Editor’s Note: We’ve gone on a search-and-rescue mission to find amazing stories and essays published in earlier print editions of Rootstock. Today’s throwback, “The Great Hive Heist,” was written by Sarah Holm for the Spring 2009 edition of Rootstock.
It all started innocently when one day my mom said, “Sarah, you know what would be a good idea – we should keep bees!” I had a sneaking suspicion that she meant I should keep bees, but I decided to play along. “Yeah, that would be cool!” I said, “We could have our own honey and use the bees for pollination.” But where would we keep them? I thought, and who wants thousands of stinging insects in their backyard?
A few months later my mom announced, “You and Laura are going to an all-day beekeeping class this Saturday.” Oh boy, I thought dubiously, I can’t believe this is actually happening to me.
Laura and I went to the class and while Laura played her iPod under the table, I was swept away on a tidal wave of bee euphoria. I joined a beekeeping club, read piles of bee books from the library, and found a farmer nearby who loaned me some old hives. The class was led by a small group of old farmers. I was surprised to see these tough, worn out, old guys teaching the class. I distinctly remember one member, the ninety-five year old patriarch of the group. With one swollen and knotted hand caressing the hive box next to him, the other wandering in and out of his overalls pocket, he began to talk.
“Well,” he drawled, “the first thing is you gotta feed em. Cuz if you don’t the durn bees will die on you. You gotta make sure the durn things have enough honey, or else they’ll die. They’ll starve, you know, in the wintertime. The durn bees have got to have 25, 50 lbs of honey in their hive, or, come spring, you’ll go out there an’ the durn bees, the durn things, they’ll all have died on you.” He was my favorite speaker.
A month had gone by and my bee craze had ebbed gradually away when I received an invitation to a bee club meeting. There was to be a drawing for hive and queen bees. When I read that, I felt a thrill: For the first time I felt I was truly in danger of becoming a beekeeper. My sister Erika went with me to the meeting, which surprised and heartened me. Erika has always been terrified of bees. Her only goal every summer is not to get stung.
We went to the meeting and entered our names for the drawing. Fate must have decreed it. I won a queen bee. $15 value. I put in an order for a colony of bees to go with her and went home to begin the long arduous task of cleaning and setting up the old hives I had.
At 7:00 am one Saturday morning in April I drove to town to pick up my box of honeybees. It was a beautiful sunny day but a horrible sense of doom in the pit of my stomach made everything seem dark.
When I took my bees’ home and let them out into their new hive, I felt much better. Although they buzzed horribly loudly, in a way that made all my instincts yell, “Run!” None of them even tried to sting me. I was very proud of them. My bees were beautiful. They were small and fuzzy, with delicate stripes of brown and yellow. Over the summer, I watched them and fed them, showed them to everyone who came to our farm, and yes, named them. All the worker bees (all females) are named Bess, the drones (the males) answer to Bob, and the queen is Beatrice.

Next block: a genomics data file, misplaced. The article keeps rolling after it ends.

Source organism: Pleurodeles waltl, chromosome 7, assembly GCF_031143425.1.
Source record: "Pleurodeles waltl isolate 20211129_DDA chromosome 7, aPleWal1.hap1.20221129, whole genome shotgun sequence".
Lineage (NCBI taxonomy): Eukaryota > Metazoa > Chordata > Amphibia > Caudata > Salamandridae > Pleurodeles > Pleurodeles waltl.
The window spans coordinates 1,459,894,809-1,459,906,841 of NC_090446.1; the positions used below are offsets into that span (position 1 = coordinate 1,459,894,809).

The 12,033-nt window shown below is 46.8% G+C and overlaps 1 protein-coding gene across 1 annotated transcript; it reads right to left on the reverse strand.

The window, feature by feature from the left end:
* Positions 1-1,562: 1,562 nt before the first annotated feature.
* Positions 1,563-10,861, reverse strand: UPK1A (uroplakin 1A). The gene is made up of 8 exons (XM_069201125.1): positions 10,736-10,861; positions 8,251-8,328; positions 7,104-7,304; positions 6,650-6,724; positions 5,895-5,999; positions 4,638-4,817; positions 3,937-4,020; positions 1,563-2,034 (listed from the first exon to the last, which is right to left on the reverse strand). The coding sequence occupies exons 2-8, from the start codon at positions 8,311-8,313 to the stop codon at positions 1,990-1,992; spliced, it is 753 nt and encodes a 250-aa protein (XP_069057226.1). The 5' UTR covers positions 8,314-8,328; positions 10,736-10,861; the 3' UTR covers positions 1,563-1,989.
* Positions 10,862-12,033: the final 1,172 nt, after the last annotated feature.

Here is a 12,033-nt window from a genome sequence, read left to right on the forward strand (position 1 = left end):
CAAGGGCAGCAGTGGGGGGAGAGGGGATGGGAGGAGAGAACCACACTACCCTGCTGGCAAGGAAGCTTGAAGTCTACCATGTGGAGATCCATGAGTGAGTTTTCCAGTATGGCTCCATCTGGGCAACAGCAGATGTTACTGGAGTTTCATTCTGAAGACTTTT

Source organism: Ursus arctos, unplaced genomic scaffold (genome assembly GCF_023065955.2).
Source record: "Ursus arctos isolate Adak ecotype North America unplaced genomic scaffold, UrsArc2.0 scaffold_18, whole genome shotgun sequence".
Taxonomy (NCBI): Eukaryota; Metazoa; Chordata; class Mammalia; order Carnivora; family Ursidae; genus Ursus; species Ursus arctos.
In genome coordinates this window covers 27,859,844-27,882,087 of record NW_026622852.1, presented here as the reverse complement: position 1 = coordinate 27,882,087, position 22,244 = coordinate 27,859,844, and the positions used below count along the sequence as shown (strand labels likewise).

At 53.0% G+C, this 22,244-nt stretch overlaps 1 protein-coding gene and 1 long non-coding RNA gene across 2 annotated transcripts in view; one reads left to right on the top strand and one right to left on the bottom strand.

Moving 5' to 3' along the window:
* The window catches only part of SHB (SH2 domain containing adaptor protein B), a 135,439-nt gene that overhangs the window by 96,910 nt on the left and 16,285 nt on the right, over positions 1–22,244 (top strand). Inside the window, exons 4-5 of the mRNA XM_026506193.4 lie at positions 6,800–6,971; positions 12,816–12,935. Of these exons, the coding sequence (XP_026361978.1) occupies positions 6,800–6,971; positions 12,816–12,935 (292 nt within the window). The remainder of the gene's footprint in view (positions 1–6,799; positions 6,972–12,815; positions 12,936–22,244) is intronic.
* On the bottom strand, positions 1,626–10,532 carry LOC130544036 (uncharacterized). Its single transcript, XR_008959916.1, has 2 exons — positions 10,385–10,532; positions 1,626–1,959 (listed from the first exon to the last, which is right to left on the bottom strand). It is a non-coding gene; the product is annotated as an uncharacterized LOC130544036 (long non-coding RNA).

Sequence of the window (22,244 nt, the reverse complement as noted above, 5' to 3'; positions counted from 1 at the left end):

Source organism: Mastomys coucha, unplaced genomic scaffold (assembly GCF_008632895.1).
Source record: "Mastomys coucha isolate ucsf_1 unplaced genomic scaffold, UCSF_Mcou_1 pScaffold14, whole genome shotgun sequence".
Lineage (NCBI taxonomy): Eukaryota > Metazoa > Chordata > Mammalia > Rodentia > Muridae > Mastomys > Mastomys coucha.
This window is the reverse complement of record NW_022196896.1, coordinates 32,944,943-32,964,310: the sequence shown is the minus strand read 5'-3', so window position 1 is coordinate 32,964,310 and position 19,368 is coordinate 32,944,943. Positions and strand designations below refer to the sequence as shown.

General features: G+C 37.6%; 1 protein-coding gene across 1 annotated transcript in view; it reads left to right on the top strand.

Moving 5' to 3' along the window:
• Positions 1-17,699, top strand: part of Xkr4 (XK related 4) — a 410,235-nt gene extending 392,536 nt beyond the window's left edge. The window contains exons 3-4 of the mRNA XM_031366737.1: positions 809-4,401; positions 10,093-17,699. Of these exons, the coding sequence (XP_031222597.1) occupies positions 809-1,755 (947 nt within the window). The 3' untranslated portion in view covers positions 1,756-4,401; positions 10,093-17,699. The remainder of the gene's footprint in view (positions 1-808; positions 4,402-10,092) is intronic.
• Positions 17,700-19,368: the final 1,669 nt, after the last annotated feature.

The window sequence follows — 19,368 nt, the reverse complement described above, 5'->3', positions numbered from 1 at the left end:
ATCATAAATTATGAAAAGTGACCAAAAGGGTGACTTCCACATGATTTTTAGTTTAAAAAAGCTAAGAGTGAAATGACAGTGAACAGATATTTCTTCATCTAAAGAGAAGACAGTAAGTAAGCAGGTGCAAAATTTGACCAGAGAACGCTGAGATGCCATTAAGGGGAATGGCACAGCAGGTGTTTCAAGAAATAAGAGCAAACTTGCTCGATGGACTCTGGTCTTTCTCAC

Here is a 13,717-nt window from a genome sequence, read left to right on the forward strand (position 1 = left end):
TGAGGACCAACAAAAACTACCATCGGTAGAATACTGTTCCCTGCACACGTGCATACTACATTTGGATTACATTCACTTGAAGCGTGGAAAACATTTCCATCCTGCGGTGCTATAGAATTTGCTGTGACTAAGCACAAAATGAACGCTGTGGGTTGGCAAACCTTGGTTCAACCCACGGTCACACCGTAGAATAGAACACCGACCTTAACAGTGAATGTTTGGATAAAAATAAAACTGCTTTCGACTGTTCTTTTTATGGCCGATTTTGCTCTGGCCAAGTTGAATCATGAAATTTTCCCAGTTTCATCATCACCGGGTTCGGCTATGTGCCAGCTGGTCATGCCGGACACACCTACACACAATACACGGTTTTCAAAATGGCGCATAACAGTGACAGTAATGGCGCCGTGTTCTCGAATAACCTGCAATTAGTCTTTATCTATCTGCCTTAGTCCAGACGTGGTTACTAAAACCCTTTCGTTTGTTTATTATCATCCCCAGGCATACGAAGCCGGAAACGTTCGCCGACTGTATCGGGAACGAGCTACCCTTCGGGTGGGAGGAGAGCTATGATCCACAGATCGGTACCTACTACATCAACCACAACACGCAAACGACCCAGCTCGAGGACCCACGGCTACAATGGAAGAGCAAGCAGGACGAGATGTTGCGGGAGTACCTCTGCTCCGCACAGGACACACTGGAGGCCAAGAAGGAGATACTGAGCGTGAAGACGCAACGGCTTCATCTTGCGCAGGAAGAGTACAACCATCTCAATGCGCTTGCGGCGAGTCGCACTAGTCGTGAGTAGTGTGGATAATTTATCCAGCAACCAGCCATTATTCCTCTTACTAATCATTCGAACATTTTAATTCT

One day we came home from a weekend trip to find a message on our phone from a neighbor lady. “Ask Sarah”, she said, “if her bees are missing. We have a swarm of them in our yard.” I was horrified. Bees will swarm if they do not like their hive; they fly away and cluster around the queen somewhere while they send out scout bees to find a new home. During this time they do not sting, and if you can get the queen you can put her in a new hive and they will all follow her. But once the scouts come back with news of a new home, they fly off and you can never get them back.
I went and checked on my bees. Opening the hive, I saw it was filled with bees, honey, and their brood. Ignoring me, they ran frantically about, working and hard as they could. I was so relieved!
I called the neighbor lady and told her I still had my bees. Was the swarm still there? I asked her. I had a vague idea of catching it and trying to make them set up residence in another hive at our farm. She said it wasn’t but she would be sure to call me if she saw any more bees.
Two days later she called again. “Sarah, they’re back!” A hint of hysteria was in her voice, “in our shed, thousands of them. A huge swarm, I don’t know what to do!” Then she mentioned the Orkin man and I knew I had no choice.” I’ll get them,” I said, with more confidence than I felt. “I’ll be there in an hour.”
Going into our farmhouse for volunteers, I found a most unhelpful fellow bee class attendee. Laura would not go with me. She declared that I had enough bees, I was crazy to catch more bees, I didn’t know what I was doing—and furthermore, she was playing the computer.
To my surprise my bee-phobic sister Erika agreed to come. Rachel decided to come too, and after the hassle of getting everyone covered in clothing from head to foot, finding a box for the bees, my smoker, some fuel and a lighter, we were off in our old pick-up truck.